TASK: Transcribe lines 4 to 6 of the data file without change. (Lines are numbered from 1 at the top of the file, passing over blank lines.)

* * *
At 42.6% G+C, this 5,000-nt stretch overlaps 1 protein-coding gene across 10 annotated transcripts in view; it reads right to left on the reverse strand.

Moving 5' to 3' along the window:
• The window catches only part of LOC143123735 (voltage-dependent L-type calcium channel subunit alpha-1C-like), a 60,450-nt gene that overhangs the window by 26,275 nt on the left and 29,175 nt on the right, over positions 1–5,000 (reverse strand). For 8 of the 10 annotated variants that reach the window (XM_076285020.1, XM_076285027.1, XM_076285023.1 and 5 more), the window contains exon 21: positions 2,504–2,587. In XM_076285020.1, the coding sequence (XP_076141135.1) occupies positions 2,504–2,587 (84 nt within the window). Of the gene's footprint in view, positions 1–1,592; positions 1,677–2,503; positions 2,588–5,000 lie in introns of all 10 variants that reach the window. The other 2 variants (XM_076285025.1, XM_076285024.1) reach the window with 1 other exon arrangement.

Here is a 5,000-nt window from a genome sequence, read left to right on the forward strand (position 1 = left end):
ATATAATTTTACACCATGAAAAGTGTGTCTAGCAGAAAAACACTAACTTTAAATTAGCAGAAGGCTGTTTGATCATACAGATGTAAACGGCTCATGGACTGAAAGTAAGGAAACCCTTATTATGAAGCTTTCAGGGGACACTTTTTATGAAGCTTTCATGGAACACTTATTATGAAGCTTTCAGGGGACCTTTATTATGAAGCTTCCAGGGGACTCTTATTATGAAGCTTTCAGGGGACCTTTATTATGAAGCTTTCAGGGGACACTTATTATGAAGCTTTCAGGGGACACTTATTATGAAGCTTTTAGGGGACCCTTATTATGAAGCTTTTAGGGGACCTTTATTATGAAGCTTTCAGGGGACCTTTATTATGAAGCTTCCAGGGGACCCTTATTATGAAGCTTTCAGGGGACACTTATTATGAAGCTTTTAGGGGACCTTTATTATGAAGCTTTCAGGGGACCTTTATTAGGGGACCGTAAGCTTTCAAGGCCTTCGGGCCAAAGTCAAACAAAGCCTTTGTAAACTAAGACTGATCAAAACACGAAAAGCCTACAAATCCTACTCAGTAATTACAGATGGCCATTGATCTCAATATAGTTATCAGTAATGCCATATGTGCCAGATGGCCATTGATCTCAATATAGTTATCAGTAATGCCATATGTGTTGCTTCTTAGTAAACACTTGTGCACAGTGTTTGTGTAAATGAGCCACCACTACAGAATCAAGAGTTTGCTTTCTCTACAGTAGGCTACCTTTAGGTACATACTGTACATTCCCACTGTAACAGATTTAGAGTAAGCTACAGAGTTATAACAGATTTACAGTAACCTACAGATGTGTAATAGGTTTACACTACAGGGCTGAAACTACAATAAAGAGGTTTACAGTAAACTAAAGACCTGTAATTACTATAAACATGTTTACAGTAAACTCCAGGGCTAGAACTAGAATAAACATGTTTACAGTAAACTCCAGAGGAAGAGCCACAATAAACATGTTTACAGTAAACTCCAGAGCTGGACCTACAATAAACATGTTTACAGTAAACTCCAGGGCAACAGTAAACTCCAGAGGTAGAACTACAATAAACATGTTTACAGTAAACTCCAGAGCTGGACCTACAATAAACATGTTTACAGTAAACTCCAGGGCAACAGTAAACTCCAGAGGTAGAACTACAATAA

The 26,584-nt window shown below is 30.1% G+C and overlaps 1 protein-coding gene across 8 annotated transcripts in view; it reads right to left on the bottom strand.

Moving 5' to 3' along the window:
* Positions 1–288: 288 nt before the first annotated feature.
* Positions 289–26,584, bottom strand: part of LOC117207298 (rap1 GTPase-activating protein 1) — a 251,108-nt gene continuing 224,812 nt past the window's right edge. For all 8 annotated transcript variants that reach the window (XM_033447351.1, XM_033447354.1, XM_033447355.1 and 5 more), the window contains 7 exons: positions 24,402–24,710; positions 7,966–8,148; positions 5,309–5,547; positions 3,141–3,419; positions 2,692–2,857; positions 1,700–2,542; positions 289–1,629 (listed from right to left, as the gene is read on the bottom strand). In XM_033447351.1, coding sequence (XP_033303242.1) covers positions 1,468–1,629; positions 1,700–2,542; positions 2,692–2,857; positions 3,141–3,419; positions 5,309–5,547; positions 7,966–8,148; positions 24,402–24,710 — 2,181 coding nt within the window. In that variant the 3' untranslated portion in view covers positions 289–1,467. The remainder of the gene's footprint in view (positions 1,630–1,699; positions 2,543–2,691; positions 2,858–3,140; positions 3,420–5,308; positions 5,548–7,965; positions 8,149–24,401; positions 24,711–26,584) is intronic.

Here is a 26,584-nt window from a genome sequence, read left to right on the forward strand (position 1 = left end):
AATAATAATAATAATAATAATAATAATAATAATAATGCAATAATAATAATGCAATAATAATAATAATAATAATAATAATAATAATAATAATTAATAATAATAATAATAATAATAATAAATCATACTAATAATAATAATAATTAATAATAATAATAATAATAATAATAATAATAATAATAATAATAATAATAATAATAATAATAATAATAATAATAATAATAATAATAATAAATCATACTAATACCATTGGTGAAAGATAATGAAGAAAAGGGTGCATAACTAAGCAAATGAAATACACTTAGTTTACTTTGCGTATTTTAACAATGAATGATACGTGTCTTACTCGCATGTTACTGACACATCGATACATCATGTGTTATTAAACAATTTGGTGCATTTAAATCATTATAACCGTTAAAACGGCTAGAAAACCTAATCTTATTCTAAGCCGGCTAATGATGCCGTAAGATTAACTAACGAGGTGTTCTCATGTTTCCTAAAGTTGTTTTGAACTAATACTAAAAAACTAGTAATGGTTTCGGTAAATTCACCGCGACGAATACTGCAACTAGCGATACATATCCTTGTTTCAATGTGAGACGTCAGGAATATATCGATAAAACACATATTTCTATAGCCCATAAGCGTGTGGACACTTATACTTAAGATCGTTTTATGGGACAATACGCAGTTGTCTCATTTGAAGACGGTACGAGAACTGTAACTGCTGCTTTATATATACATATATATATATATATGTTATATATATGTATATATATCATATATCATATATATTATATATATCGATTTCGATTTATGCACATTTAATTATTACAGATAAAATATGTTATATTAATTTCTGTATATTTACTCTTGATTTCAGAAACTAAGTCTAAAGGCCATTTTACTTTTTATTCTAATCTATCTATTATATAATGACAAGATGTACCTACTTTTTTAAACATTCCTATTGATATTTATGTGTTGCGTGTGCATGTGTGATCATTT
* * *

Here is a 5,000-nt window from a genome sequence, read left to right on the forward strand (position 1 = left end):
ATATAATTTTACACCATGAAAAGTGTGTCTAGCAGAAAAACACTAACTTTAAATTAGCAGAAGGCTGTTTGATCATACAGATGTAAACGGCTCATGGACTGAAAGTAAGGAAACCCTTATTATGAAGCTTTCAGGGGACACTTTTTATGAAGCTTTCATGGAACACTTATTATGAAGCTTTCAGGGGACCTTTATTATGAAGCTTCCAGGGGACTCTTATTATGAAGCTTTCAGGGGACCTTTATTATGAAGCTTTCAGGGGACACTTATTATGAAGCTTTCAGGGGACACTTATTATGAAGCTTTTAGGGGACCCTTATTATGAAGCTTTTAGGGGACCTTTATTATGAAGCTTTCAGGGGACCTTTATTATGAAGCTTCCAGGGGACCCTTATTATGAAGCTTTCAGGGGACACTTATTATGAAGCTTTTAGGGGACCTTTATTATGAAGCTTTCAGGGGACCTTTATTAGGGGACCGTAAGCTTTCAAGGCCTTCGGGCCAAAGTCAAACAAAGCCTTTGTAAACTAAGACTGATCAAAACACGAAAAGCCTACAAATCCTACTCAGTAATTACAGATGGCCATTGATCTCAATATAGTTATCAGTAATGCCATATGTGCCAGATGGCCATTGATCTCAATATAGTTATCAGTAATGCCATATGTGTTGCTTCTTAGTAAACACTTGTGCACAGTGTTTGTGTAAATGAGCCACCACTACAGAATCAAGAGTTTGCTTTCTCTACAGTAGGCTACCTTTAGGTACATACTGTACATTCCCACTGTAACAGATTTAGAGTAAGCTACAGAGTTATAACAGATTTACAGTAACCTACAGATGTGTAATAGGTTTACACTACAGGGCTGAAACTACAATAAAGAGGTTTACAGTAAACTAAAGACCTGTAATTACTATAAACATGTTTACAGTAAACTCCAGGGCTAGAACTAGAATAAACATGTTTACAGTAAACTCCAGAGGAAGAGCCACAATAAACATGTTTACAGTAAACTCCAGAGCTGGACCTACAATAAACATGTTTACAGTAAACTCCAGGGCAACAGTAAACTCCAGAGGTAGAACTACAATAAACATGTTTACAGTAAACTCCAGAGCTGGACCTACAATAAACATGTTTACAGTAAACTCCAGGGCAACAGTAAACTCCAGAGGTAGAACTACAATAA

The 26,584-nt window shown below is 30.1% G+C and overlaps 1 protein-coding gene across 8 annotated transcripts in view; it reads right to left on the bottom strand.